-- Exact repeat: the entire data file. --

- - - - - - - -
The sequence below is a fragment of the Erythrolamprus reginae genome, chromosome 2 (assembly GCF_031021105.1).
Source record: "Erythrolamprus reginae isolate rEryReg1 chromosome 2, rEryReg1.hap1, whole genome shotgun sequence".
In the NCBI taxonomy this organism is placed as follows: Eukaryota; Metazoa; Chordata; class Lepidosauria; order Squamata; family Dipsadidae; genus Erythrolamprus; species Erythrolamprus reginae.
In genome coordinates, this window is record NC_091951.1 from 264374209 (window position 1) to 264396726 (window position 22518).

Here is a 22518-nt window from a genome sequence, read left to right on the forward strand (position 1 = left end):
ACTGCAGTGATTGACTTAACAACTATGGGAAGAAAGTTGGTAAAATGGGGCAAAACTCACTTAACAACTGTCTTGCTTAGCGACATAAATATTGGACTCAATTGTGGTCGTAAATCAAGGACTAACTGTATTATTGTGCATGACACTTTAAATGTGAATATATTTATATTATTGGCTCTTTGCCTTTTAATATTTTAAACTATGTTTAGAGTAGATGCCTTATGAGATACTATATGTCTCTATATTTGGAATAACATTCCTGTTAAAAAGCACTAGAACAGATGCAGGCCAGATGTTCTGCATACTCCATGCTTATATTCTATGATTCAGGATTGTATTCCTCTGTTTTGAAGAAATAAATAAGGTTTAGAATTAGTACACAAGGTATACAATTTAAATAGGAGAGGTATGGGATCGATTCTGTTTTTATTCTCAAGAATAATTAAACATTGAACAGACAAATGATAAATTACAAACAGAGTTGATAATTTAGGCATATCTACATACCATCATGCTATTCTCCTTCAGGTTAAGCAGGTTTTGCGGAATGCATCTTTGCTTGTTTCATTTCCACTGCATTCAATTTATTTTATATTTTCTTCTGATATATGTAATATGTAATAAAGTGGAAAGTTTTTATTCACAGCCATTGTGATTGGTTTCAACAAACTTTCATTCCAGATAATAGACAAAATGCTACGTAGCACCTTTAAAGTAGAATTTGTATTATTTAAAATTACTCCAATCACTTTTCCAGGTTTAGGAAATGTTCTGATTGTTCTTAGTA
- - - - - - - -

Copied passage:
The sequence below is a fragment of the Erythrolamprus reginae genome, chromosome 2 (assembly GCF_031021105.1).
Source record: "Erythrolamprus reginae isolate rEryReg1 chromosome 2, rEryReg1.hap1, whole genome shotgun sequence".
In the NCBI taxonomy this organism is placed as follows: Eukaryota; Metazoa; Chordata; class Lepidosauria; order Squamata; family Dipsadidae; genus Erythrolamprus; species Erythrolamprus reginae.
In genome coordinates, this window is record NC_091951.1 from 264374209 (window position 1) to 264396726 (window position 22518).

Here is a 22518-nt window from a genome sequence, read left to right on the forward strand (position 1 = left end):
ACTGCAGTGATTGACTTAACAACTATGGGAAGAAAGTTGGTAAAATGGGGCAAAACTCACTTAACAACTGTCTTGCTTAGCGACATAAATATTGGACTCAATTGTGGTCGTAAATCAAGGACTAACTGTATTATTGTGCATGACACTTTAAATGTGAATATATTTATATTATTGGCTCTTTGCCTTTTAATATTTTAAACTATGTTTAGAGTAGATGCCTTATGAGATACTATATGTCTCTATATTTGGAATAACATTCCTGTTAAAAAGCACTAGAACAGATGCAGGCCAGATGTTCTGCATACTCCATGCTTATATTCTATGATTCAGGATTGTATTCCTCTGTTTTGAAGAAATAAATAAGGTTTAGAATTAGTACACAAGGTATACAATTTAAATAGGAGAGGTATGGGATCGATTCTGTTTTTATTCTCAAGAATAATTAAACATTGAACAGACAAATGATAAATTACAAACAGAGTTGATAATTTAGGCATATCTACATACCATCATGCTATTCTCCTTCAGGTTAAGCAGGTTTTGCGGAATGCATCTTTGCTTGTTTCATTTCCACTGCATTCAATTTATTTTATATTTTCTTCTGATATATGTAATATGTAATAAAGTGGAAAGTTTTTATTCACAGCCATTGTGATTGGTTTCAACAAACTTTCATTCCAGATAATAGACAAAATGCTACGTAGCACCTTTAAAGTAGAATTTGTATTATTTAAAATTACTCCAATCACTTTTCCAGGTTTAGGAAATGTTCTGATTGTTCTTAGTA